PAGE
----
When my daughter decided that her bridesmaids should wear burgundy, we had her colors.

Champagne. Rose gold. Burgundy. 

From October to May, I stuffed my storage space with box after box of champagne, rose gold, and burgundy decorating items. I fiddled with decorating ideas for the ceremony; table centerpieces; table numbers; head, cake, gift, and afterglow table decorations; bathroom decorations. In mid June, after my daughter’s bridal shower, I spent the next two-and-a-half months assembling the decorations, praying that my efforts would help make her wedding even lovelier.

But even with my decorations, for the wedding to be everything we’d dreamed it would be, we also needed to pray for a rain-free day.

Because the marriage ceremony and the first hour of the reception were outside.

I’d envisioned it a thousand times. Guests seated on pristine white chair and gawking at the  gorgeous scenery around them. Then my daughter, escorted by my husband, would walk up the aisle between the bows I’d tied to each ceremony end chair, facing the center wedding bow 2aisle. They were double bows—a large bow made of rose gold deco mesh overlaid with a smaller bow made of rose gold glitter ribbon. The ends brushed the ground, and in the center I’d placed a single flower. In the shining sun, they would sparkle with brilliance, their radiance second only to the beautiful young woman gliding past, champagne train trailing behind her, her smiling eyes focused on her breathless fiancé ahead.

She and her fiancé would then say their vows to each other while the sun’s reflection twinkled on the lake behind them. When the ceremony finished, the photographer would lead  the wedding party through the grounds and take pictures while guests mingled on the manicured lawn and helped themselves to drinks from the outdoor bar and h’ours derves served by white-gloved waiters. After the photographer took a sunset picture of the new bride and groom, the indoor reception would begin.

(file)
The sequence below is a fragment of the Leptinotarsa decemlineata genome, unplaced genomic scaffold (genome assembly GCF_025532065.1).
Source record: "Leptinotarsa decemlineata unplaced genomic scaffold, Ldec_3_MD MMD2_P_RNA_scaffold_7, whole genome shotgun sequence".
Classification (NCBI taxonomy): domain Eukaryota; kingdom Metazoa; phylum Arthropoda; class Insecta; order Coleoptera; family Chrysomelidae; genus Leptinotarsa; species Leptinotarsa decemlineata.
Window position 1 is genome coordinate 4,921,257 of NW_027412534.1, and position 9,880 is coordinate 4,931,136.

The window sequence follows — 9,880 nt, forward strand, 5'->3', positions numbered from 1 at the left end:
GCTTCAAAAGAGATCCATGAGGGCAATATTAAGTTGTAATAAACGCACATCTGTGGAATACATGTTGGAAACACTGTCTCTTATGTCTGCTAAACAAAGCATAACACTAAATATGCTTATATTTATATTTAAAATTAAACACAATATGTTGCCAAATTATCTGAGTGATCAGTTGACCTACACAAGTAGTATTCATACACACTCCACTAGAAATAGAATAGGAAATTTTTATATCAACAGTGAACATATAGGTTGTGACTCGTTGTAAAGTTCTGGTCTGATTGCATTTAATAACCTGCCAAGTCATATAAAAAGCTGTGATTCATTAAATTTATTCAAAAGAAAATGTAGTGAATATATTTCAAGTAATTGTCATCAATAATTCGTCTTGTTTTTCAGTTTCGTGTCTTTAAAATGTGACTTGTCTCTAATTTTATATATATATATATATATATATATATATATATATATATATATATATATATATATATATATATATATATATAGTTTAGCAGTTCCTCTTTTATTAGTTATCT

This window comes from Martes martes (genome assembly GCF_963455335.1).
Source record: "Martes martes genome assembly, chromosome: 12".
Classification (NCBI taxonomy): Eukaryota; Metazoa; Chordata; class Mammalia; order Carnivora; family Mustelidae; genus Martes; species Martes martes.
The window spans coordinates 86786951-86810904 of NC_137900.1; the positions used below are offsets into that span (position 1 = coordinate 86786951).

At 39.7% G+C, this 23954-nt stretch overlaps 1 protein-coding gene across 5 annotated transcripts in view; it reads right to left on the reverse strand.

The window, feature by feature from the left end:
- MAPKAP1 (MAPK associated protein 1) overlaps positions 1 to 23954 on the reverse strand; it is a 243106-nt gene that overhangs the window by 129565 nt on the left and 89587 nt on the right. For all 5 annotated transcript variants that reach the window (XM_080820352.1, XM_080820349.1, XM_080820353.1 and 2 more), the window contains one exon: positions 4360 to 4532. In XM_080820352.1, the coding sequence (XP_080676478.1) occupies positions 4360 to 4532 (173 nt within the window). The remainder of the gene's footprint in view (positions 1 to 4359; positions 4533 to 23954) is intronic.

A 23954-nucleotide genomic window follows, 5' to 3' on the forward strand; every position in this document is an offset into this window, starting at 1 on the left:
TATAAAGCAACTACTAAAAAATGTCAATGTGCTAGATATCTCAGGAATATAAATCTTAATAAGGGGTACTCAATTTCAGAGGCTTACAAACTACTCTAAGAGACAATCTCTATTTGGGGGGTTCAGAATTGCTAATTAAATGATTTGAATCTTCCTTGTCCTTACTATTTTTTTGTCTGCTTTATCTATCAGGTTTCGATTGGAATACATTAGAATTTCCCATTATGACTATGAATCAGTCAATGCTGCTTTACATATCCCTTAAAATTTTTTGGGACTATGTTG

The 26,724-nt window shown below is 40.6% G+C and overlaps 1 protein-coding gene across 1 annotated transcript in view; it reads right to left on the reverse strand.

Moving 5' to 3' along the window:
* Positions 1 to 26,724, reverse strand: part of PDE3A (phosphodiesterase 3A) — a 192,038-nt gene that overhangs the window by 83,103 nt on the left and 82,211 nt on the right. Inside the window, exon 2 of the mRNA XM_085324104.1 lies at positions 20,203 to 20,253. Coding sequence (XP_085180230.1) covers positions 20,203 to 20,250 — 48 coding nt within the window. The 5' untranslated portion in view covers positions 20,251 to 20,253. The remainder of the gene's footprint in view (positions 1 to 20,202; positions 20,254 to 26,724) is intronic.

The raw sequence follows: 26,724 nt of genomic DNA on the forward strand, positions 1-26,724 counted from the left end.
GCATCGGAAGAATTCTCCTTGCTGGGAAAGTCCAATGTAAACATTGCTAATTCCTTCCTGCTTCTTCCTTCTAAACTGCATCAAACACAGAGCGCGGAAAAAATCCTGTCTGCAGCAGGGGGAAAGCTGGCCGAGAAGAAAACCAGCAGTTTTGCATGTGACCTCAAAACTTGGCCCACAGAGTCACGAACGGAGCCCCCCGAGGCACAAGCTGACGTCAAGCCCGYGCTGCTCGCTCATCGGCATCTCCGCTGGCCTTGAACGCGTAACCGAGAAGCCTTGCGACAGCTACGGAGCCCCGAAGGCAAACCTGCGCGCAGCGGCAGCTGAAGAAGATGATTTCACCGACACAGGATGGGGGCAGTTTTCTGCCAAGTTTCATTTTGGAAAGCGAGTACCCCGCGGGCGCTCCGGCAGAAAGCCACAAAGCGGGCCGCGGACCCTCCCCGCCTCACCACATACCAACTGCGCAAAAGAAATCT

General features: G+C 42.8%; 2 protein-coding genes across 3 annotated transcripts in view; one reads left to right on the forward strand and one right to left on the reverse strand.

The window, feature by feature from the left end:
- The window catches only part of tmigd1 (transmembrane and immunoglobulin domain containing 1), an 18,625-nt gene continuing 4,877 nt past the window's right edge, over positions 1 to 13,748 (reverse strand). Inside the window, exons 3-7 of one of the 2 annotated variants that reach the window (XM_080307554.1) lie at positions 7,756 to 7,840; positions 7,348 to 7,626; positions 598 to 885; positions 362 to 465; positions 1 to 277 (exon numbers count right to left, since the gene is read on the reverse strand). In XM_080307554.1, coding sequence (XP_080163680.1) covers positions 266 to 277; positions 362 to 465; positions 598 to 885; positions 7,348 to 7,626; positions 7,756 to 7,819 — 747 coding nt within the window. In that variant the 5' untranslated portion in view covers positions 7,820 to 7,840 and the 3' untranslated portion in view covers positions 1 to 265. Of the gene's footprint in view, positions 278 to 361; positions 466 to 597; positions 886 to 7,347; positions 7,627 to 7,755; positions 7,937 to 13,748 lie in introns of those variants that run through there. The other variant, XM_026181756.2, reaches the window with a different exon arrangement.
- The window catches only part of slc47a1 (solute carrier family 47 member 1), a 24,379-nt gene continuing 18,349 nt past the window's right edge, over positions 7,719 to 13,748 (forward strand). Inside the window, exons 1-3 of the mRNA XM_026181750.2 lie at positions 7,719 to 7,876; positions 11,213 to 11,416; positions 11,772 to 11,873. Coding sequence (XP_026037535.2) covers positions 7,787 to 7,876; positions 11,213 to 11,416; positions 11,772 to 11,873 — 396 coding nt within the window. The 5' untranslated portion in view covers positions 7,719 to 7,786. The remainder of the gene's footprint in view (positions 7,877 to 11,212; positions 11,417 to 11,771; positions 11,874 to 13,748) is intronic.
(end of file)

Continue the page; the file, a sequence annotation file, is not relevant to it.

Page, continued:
I could plan beautiful decorations for my daughter’s wedding. But I couldn’t plan the weather.

That was God’s territory.

A mid-September day in Michigan could mean anything—excessive heat, freezing rain, biting wind, hair-curling humidity. At first, I prayed simply for a rain-free day. God, please, just a nice day, so my daughter can have that dream outdoor wedding. If you want it to be ninety-five degrees or thirty-five degrees, that’s okay. Just no rain, Lord. No rain.

Then it dawned on me.

What a wimpy prayer.

Our big God isn’t a wimpy God, so why was I praying like he was? Like He wasn’t capable of bestowing an all-around glorious day, or that His love for me was so shallow that I could only ask Him for the bare minimum instead of the desire of my heart? His word did say:

So let us come boldly to the throne of our gracious God. (Hebrews 4:16 NLT)

I didn’t want a thirty-five degree rain-free day or a ninety-five degree rain-free day. I wanted a soft, warm, gentle rain-free day. Not for selfish reasons, but for my family and guests and future son-in-law. And mostly for my daughter. I wanted my bows to shimmer for her pleasure as she took that once-in-a-lifetime walk up the aisle. I wanted her to be comfortable and happy, basking in the warmth of family and friends and the love shining from the eyes of the young man in front of her. 

So I went boldly to the throne and prayed for a gorgeous day.

And guess what?IMG_5223

It was.

My prayer for my lovely daughter and her new husband,IMG_5215 - Copy

May you have the confident assurance and trust in our mighty and loving God to always go boldly to his throne of grace. And may your marriage be like the weather He gave you on your wedding day—warm, soft, sweet, and free of rain, His face shining upon you like the sun.